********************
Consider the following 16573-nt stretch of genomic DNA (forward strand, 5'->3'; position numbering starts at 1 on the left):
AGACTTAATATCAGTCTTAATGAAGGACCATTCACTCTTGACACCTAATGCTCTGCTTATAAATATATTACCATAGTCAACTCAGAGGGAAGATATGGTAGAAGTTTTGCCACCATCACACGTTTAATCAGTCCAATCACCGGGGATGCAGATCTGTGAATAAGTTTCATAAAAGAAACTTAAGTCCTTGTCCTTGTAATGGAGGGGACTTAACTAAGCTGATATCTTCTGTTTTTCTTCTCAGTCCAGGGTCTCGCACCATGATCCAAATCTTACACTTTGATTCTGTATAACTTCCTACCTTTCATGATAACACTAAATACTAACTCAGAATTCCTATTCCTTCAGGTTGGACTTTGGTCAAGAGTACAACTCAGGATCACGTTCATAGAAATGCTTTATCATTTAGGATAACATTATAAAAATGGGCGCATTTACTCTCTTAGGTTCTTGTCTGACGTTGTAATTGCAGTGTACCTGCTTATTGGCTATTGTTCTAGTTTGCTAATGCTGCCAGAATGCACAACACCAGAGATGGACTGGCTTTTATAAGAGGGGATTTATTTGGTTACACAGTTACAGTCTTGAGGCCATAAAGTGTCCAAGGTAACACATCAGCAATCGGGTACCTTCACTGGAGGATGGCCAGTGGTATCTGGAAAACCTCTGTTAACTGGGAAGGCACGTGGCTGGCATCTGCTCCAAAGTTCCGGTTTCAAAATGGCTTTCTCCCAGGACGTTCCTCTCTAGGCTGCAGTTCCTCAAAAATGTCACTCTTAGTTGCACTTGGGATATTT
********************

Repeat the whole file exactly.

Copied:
Consider the following 16573-nt stretch of genomic DNA (forward strand, 5'->3'; position numbering starts at 1 on the left):
AGACTTAATATCAGTCTTAATGAAGGACCATTCACTCTTGACACCTAATGCTCTGCTTATAAATATATTACCATAGTCAACTCAGAGGGAAGATATGGTAGAAGTTTTGCCACCATCACACGTTTAATCAGTCCAATCACCGGGGATGCAGATCTGTGAATAAGTTTCATAAAAGAAACTTAAGTCCTTGTCCTTGTAATGGAGGGGACTTAACTAAGCTGATATCTTCTGTTTTTCTTCTCAGTCCAGGGTCTCGCACCATGATCCAAATCTTACACTTTGATTCTGTATAACTTCCTACCTTTCATGATAACACTAAATACTAACTCAGAATTCCTATTCCTTCAGGTTGGACTTTGGTCAAGAGTACAACTCAGGATCACGTTCATAGAAATGCTTTATCATTTAGGATAACATTATAAAAATGGGCGCATTTACTCTCTTAGGTTCTTGTCTGACGTTGTAATTGCAGTGTACCTGCTTATTGGCTATTGTTCTAGTTTGCTAATGCTGCCAGAATGCACAACACCAGAGATGGACTGGCTTTTATAAGAGGGGATTTATTTGGTTACACAGTTACAGTCTTGAGGCCATAAAGTGTCCAAGGTAACACATCAGCAATCGGGTACCTTCACTGGAGGATGGCCAGTGGTATCTGGAAAACCTCTGTTAACTGGGAAGGCACGTGGCTGGCATCTGCTCCAAAGTTCCGGTTTCAAAATGGCTTTCTCCCAGGACGTTCCTCTCTAGGCTGCAGTTCCTCAAAAATGTCACTCTTAGTTGCACTTGGGATATTT